Judging by the dramatic increase in the number of minors apprehended in the United States in recent months, it seems the human smuggling business from Central America is booming. The vast majority of migrants who enter the U.S. illegally do so with the help of a network of smugglers known as "coyotes," so named for the scavengers that prowl the border.
It is a high-risk, often high-yield business estimated to generate $6.6 billion a year for smugglers along Latin America's routes to the U.S., according to a 2010 United Nations report. The migrants pay anywhere from $5,000 to $10,000 each for the illegal journey across thousands of miles in the care of smuggling networks that in turn pay off government officials, gangs operating on trains and drug cartels controlling the routes north.
The exact profit is hard to calculate. One expert who wasn't authorized to speak publicly put it at $3,500 to $4,000 per migrant if the journey goes as planned. Smuggling organizations may move from dozens to hundreds of migrants at a time.
"We're talking about a market where chaos reigns," said Rodolfo Casillas, a researcher at the Latin American Faculty of Social Sciences in Mexico who studies migrant trafficking.
The surge in unaccompanied minors and women with children migrating from Central America has put new attention on decades-old smuggling organizations.
More than 57,000 unaccompanied minors, the vast majority from Guatemala, El Salvador and Honduras, were apprehended at the U.S. border from October to June, according to the Border Patrol. That's more than double the same period last year.
The smugglers are profiting from the rising violence in gang-ridden cities of Central America, and the yearning of families to be reunited; parents often head north to find work and save money to send for their children, sometimes years later.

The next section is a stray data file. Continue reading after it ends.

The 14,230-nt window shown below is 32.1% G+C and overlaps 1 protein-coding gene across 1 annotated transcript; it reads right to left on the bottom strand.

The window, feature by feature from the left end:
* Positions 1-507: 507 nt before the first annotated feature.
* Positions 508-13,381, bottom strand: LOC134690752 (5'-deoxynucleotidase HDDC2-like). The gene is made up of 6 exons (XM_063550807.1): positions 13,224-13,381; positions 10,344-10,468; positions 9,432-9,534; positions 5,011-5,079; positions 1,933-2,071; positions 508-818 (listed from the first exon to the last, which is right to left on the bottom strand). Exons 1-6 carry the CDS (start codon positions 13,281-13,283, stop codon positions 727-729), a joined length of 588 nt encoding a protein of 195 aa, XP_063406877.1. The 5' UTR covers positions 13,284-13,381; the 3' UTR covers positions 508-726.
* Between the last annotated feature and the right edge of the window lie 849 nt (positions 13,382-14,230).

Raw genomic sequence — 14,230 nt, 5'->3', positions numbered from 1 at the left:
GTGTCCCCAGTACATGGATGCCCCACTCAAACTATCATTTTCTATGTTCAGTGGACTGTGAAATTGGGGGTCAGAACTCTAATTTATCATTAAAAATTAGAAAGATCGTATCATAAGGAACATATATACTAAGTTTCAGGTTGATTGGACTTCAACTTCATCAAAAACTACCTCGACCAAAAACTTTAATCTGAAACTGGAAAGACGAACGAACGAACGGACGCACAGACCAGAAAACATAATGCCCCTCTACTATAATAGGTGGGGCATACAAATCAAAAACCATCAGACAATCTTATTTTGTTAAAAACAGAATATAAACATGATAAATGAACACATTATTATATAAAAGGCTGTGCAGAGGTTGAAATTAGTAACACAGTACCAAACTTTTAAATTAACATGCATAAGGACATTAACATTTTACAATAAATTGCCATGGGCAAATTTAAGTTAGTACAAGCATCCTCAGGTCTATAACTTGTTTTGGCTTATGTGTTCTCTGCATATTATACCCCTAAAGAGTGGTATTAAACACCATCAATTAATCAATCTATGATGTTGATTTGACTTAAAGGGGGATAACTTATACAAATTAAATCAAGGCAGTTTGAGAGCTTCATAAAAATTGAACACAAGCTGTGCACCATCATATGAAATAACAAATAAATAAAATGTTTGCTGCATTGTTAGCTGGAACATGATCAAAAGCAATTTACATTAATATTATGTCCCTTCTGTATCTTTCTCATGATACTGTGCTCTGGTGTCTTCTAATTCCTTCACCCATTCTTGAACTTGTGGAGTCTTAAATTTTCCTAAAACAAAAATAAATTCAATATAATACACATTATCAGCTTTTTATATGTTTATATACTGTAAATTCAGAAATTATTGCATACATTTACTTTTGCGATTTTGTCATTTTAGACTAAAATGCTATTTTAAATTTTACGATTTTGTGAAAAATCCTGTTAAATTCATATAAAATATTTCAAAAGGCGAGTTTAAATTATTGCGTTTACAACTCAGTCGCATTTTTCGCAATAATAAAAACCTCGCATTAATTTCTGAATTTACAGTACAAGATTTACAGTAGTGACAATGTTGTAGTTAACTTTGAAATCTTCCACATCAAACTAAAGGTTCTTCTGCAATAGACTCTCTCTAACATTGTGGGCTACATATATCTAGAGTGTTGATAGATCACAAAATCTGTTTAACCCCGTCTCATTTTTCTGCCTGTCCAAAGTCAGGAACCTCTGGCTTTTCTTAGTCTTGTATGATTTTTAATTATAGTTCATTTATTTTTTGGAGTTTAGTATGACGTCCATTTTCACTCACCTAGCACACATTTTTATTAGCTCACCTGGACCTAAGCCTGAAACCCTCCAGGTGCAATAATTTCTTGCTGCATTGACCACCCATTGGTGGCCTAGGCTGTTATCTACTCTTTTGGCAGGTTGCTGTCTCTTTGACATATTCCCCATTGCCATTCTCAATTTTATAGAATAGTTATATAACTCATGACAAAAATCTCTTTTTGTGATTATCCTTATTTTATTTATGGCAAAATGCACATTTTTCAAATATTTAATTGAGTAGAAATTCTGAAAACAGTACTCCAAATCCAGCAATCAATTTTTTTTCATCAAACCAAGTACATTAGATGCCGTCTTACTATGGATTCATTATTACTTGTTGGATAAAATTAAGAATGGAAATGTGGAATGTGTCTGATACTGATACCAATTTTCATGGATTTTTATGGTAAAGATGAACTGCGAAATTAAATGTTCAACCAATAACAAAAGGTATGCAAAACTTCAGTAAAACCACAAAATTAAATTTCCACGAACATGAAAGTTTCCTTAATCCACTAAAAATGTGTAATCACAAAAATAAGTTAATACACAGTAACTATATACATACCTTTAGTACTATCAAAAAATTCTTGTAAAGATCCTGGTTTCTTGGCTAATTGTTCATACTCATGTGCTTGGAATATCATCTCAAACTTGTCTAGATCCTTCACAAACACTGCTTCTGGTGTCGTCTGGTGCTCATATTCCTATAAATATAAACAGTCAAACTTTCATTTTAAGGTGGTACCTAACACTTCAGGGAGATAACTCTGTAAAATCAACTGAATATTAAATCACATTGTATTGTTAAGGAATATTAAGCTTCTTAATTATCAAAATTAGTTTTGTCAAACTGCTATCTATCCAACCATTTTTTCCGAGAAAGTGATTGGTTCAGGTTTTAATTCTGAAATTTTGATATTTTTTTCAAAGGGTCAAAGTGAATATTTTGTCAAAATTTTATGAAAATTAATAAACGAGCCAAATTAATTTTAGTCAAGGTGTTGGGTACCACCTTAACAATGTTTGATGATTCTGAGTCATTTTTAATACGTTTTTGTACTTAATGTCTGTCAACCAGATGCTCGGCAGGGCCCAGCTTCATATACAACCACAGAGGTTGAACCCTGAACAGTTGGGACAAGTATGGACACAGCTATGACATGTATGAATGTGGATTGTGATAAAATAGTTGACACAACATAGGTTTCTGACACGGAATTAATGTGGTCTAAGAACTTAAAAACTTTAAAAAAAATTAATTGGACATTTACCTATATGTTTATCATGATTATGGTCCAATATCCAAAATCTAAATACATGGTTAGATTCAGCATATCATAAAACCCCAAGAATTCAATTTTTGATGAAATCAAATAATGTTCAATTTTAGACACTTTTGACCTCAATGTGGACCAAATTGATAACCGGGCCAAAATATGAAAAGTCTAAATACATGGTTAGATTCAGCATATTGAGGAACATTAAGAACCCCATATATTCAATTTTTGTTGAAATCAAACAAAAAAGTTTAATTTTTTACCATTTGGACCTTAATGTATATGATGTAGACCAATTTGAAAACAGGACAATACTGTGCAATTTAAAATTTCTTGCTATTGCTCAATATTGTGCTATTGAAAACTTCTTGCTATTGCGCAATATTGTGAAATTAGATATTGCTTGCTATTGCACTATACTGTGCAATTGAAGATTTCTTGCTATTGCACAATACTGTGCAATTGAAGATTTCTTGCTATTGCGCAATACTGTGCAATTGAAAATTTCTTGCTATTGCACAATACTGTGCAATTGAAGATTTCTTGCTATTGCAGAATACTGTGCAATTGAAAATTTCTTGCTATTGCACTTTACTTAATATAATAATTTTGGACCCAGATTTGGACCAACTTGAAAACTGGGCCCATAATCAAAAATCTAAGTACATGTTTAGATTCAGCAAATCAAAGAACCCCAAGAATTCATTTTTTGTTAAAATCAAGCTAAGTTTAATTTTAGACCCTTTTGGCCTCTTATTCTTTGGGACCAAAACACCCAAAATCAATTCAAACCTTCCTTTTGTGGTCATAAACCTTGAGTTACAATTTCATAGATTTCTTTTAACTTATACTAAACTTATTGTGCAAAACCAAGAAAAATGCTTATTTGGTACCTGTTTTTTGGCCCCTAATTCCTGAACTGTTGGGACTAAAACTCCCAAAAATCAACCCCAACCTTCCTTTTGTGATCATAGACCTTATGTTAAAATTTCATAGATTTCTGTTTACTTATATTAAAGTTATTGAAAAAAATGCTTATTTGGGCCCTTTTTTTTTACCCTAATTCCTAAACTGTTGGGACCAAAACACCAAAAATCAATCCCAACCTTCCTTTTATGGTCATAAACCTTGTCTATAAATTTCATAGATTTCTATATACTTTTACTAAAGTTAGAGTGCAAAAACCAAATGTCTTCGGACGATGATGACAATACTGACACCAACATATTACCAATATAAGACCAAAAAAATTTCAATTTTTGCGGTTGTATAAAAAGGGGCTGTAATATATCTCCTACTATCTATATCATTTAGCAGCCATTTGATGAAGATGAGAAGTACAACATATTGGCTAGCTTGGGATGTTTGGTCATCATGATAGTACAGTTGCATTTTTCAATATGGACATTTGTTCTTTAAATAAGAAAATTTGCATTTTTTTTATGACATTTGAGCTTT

Many of the children and teenagers who travelled to the United States recently said they did so after hearing they would be allowed to stay. The U.S. generally releases unaccompanied children to parents, relatives or family friends while their cases take years to wend through overwhelmed immigration courts. That reality gave rise to rumors of a new law or amnesty for children.
Some say coyotes helped spread those rumors to drum up new business following a huge drop in Mexicans migrating to the United States. Arrests of migrants on the southwestern U.S. border dropped from about 1.1 million annually a decade ago to 415,000 last year.
Immigrants' rights advocates in the U.S. say they are seeing more children from Central America who are not only fleeing gang recruitment and random violence, but who have been targeted themselves.
"We deal with torture victims in the Congo and some of these kids have similar stories," said Judy London, a lawyer with the Public Counsel's Immigrants' Rights Project in Los Angeles. "Kidnappings on the way home from school, being held for ransom, sexual violence. We hadn't seen the numbers of girls before."
Because of that, some smugglers say they are in the service business.
"The most important thing is to help these people," said another smuggler in Ixtepec, a town in the Mexican state of Oaxaca where many migrants board the northbound train known as "La Bestia," or The Beast.
The smuggler goes by the name of Antonio Martinez, which is most likely a pseudonym, though one that appears on an arrest record, he said. He wears Nike sport shoes, jeans and a pressed blue Oxford shirt, the two top buttons open to reveal a tattoo of Jesus Christ on his left breast. After spending 12 years in U.S. prisons for drug possession, he said, he converted to Christianity and fell into the coyote business.
"The coyote is essential," he said. "If you don't have a compass, you can get lost."